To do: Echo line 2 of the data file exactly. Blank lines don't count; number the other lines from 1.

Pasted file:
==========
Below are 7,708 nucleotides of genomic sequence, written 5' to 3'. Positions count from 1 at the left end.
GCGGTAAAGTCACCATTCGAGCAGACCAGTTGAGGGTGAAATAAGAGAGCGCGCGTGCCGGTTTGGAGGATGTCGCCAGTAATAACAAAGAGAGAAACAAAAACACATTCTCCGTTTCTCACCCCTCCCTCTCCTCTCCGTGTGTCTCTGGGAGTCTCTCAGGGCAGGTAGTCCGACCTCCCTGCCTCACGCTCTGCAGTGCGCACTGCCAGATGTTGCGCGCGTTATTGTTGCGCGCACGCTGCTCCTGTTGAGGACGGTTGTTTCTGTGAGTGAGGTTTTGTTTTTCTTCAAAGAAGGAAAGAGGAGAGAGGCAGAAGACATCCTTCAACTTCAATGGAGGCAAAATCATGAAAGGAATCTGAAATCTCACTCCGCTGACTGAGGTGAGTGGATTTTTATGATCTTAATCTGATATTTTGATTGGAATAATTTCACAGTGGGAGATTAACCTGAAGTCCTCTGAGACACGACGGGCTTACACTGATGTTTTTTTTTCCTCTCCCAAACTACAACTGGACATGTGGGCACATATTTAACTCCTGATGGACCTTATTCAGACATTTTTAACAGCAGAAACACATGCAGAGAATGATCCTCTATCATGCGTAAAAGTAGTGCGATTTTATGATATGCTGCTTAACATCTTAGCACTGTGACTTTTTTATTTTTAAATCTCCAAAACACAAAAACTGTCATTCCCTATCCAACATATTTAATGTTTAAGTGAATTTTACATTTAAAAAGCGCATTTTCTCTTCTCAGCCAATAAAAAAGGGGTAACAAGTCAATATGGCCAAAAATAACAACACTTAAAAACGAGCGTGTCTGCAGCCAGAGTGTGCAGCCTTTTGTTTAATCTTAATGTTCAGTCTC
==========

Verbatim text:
GCGGTAAAGTCACCATTCGAGCAGACCAGTTGAGGGTGAAATAAGAGAGCGCGCGTGCCGGTTTGGAGGATGTCGCCAGTAATAACAAAGAGAGAAACAAAAACACATTCTCCGTTTCTCACCCCTCCCTCTCCTCTCCGTGTGTCTCTGGGAGTCTCTCAGGGCAGGTAGTCCGACCTCCCTGCCTCACGCTCTGCAGTGCGCACTGCCAGATGTTGCGCGCGTTATTGTTGCGCGCACGCTGCTCCTGTTGAGGACGGTTGTTTCTGTGAGTGAGGTTTTGTTTTTCTTCAAAGAAGGAAAGAGGAGAGAGGCAGAAGACATCCTTCAACTTCAATGGAGGCAAAATCATGAAAGGAATCTGAAATCTCACTCCGCTGACTGAGGTGAGTGGATTTTTATGATCTTAATCTGATATTTTGATTGGAATAATTTCACAGTGGGAGATTAACCTGAAGTCCTCTGAGACACGACGGGCTTACACTGATGTTTTTTTTTCCTCTCCCAAACTACAACTGGACATGTGGGCACATATTTAACTCCTGATGGACCTTATTCAGACATTTTTAACAGCAGAAACACATGCAGAGAATGATCCTCTATCATGCGTAAAAGTAGTGCGATTTTATGATATGCTGCTTAACATCTTAGCACTGTGACTTTTTTATTTTTAAATCTCCAAAACACAAAAACTGTCATTCCCTATCCAACATATTTAATGTTTAAGTGAATTTTACATTTAAAAAGCGCATTTTCTCTTCTCAGCCAATAAAAAAGGGGTAACAAGTCAATATGGCCAAAAATAACAACACTTAAAAACGAGCGTGTCTGCAGCCAGAGTGTGCAGCCTTTTGTTTAATCTTAATGTTCAGTCTC